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Lesson Plans


[Fwd: Re: Kilns]

[ Thread ][ Subject ][ Author ][ Date ]
buttout
Wed, 27 May 1998 15:36:59 -0500


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buttout wrote:
>
> Micheal: If a potter truly wants the purist approach to learning about
> the actual firing process then one needs to use a gas kiln. An electirc
> kiln is like using a microwave as opposed to a stove.Unfortunately, due
> to saftey regulations, space, etc., electric kilns are utilized as well
> as low-fire glazes in most public and private primary and secondary
> schools. Therefore, it's more cost effective for an electric kiln to be
> used. Skutt kilns have a good track record as well as Paragon. As far
> as auto-timers and cone-setters go... I feel they are great back-ups in
> case you're unable to adjust the kilns temperature. It helps to avoid
> any unpleasant happenings inside the kiln. Those of us that have used
> these kilns know how unpleasant that can be. The teaching process can
> still be utilized with the use of auto-timers, cone-setters, etc. It's
> one thing if a potter is the only one using the kiln in the privacy of
> his or her studio but it's another when used within a classroom with a
> variety of different types of pieces, 30-60 kids working with clay, and
> schedules to keep to keep up with.
>
> Your comments also remind me of issues discussed amongst faculty and
> students at my school. Questions such as...should photo majors have to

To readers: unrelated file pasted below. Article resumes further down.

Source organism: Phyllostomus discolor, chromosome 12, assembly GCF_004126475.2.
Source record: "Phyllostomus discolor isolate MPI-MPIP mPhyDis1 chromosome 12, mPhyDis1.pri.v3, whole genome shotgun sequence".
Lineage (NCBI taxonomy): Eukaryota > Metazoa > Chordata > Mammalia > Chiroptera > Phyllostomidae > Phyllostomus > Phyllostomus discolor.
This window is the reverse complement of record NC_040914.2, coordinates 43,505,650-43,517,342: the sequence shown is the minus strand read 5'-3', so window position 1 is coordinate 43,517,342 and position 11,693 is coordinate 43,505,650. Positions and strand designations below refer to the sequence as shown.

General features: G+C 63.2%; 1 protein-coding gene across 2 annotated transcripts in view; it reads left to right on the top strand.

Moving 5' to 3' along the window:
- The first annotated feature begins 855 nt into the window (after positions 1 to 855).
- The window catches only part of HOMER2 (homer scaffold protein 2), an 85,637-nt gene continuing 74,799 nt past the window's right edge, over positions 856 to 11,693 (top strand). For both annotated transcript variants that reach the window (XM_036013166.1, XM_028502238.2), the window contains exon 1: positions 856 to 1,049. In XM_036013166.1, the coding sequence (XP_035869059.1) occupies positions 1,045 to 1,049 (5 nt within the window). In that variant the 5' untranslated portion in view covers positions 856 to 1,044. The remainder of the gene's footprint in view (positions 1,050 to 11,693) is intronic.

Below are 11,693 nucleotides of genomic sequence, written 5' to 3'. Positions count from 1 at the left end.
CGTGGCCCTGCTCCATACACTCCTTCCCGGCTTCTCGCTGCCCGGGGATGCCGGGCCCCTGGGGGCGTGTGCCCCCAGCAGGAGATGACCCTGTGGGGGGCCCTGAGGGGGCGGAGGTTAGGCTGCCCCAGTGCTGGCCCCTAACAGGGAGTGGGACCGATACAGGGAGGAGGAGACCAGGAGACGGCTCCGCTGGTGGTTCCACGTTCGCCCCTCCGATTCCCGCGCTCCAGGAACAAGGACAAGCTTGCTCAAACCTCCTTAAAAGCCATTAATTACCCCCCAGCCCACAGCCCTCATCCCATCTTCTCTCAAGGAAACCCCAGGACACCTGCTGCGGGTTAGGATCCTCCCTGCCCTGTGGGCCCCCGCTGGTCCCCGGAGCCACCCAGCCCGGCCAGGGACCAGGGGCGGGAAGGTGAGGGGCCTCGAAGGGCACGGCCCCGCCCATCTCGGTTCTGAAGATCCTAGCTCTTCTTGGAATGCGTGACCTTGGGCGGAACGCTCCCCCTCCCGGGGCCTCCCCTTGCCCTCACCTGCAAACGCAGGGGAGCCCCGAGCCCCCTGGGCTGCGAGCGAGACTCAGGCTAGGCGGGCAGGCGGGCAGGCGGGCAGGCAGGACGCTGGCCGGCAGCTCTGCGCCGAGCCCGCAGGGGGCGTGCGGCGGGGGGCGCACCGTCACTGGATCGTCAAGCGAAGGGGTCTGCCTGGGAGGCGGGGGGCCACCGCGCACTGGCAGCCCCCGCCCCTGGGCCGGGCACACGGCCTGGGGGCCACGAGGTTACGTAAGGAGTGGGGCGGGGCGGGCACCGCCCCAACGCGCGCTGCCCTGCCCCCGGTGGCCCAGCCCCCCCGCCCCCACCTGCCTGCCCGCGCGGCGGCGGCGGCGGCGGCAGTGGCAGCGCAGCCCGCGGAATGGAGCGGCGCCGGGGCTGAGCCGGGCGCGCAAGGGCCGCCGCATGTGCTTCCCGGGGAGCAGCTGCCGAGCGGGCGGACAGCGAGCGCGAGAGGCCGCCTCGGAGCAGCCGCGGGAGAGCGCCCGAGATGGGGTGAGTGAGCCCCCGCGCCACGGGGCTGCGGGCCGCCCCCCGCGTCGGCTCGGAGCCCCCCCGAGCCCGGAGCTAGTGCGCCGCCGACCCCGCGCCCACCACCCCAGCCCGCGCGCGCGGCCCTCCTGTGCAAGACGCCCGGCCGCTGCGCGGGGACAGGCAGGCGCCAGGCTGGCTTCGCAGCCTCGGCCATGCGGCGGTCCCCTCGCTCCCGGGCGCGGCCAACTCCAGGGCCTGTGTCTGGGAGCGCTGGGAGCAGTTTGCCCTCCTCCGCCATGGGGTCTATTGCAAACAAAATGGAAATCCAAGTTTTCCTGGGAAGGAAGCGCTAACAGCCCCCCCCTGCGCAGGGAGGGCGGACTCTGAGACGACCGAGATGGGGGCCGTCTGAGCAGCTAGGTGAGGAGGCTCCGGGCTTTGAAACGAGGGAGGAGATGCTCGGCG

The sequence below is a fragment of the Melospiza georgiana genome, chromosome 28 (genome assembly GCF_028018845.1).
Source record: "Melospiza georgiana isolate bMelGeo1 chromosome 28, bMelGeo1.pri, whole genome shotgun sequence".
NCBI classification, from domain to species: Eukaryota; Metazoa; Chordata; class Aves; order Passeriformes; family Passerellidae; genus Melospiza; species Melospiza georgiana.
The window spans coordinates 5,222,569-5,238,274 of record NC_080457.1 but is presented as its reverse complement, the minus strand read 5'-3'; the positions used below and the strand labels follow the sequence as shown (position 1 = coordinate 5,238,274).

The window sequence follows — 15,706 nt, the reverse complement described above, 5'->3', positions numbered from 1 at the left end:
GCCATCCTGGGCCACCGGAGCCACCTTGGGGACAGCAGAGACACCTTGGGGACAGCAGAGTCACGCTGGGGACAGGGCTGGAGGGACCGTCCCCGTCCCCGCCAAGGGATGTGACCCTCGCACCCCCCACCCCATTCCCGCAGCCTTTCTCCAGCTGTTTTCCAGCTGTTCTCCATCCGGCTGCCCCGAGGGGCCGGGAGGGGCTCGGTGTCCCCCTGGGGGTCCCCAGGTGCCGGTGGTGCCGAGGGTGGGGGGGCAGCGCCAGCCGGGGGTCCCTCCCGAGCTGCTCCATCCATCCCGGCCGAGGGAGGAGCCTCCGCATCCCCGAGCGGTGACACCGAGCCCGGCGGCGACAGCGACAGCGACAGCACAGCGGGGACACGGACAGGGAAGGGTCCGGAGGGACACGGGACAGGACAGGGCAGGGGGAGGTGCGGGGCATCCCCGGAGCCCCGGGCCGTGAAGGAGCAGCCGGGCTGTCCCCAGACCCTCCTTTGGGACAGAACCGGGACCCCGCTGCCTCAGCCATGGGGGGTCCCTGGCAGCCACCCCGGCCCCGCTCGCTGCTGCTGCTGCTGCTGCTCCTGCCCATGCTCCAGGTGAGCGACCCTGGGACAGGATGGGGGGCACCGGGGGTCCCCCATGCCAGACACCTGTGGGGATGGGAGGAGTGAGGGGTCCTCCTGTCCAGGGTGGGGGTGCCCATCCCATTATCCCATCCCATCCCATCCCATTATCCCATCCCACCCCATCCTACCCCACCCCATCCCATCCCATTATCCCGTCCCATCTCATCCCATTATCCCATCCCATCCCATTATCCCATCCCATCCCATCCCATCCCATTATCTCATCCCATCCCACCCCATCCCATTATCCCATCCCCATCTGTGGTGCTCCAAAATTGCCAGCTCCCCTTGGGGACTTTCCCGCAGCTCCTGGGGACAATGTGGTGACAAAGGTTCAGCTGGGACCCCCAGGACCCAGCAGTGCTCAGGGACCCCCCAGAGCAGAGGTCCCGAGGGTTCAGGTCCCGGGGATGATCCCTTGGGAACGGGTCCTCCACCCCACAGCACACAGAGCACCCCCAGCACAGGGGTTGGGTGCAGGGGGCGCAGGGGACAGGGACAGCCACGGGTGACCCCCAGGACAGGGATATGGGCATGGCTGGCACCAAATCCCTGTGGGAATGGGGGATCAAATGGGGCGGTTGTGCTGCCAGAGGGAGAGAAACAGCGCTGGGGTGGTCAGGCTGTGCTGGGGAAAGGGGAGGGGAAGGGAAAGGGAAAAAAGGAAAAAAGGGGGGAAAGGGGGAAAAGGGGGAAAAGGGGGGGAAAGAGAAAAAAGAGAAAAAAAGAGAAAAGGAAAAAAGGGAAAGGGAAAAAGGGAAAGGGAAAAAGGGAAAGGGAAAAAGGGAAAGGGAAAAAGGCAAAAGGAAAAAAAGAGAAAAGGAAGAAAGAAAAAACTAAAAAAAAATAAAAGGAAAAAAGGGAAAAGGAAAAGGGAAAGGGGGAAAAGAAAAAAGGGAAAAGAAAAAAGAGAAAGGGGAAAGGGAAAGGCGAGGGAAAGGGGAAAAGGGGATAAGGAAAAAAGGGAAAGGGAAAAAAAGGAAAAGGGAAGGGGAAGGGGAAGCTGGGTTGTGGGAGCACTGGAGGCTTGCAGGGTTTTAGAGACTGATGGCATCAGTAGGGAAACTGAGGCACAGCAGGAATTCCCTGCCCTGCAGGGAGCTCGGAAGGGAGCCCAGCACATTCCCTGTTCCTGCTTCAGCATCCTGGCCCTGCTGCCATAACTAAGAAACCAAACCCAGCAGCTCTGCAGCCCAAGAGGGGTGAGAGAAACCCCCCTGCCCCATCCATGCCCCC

> take drawing? Many photography students don't think so. Personally, I
> disagree, I feel no matter what media, you are planning to work with,
> one can learn a tremendous amount of info about the elements and
> principles of design that are utilized in 2-d, 3-d and 4-d areas. The
> same would apply to those that use computers as a drawing tool. As a
> photographer-I'm curious-what is your opinion about requiring or not
> requiring photography students to take drawing..even if it is a basic
> fundamental course?
> Liz

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Micheal: If a potter truly wants the purist approach to learning about
the actual firing process then one needs to use a gas kiln. An electirc
kiln is like using a microwave as opposed to a stove.Unfortunately, due
to saftey regulations, space, etc., electric kilns are utilized as well
as low-fire glazes in most public and private primary and secondary
schools. Therefore, it's more cost effective for an electric kiln to be
used. Skutt kilns have a good track record as well as Paragon. As far
as auto-timers and cone-setters go... I feel they are great back-ups in
case you're unable to adjust the kilns temperature. It helps to avoid
any unpleasant happenings inside the kiln. Those of us that have used
these kilns know how unpleasant that can be. The teaching process can
still be utilized with the use of auto-timers, cone-setters, etc. It's
one thing if a potter is the only one using the kiln in the privacy of
his or her studio but it's another when used within a classroom with a
variety of different types of pieces, 30-60 kids working with clay, and
schedules to keep to keep up with.

Your comments also remind me of issues discussed amongst faculty and
students at my school. Questions such as...should photo majors have to
take drawing? Many photography students don't think so. Personally, I
disagree, I feel no matter what media, you are planning to work with,
one can learn a tremendous amount of info about the elements and
principles of design that are utilized in 2-d, 3-d and 4-d areas. The
same would apply to those that use computers as a drawing tool. As a
photographer-I'm curious-what is your opinion about requiring or not
requiring photography students to take drawing..even if it is a basic
fundamental course?
Liz

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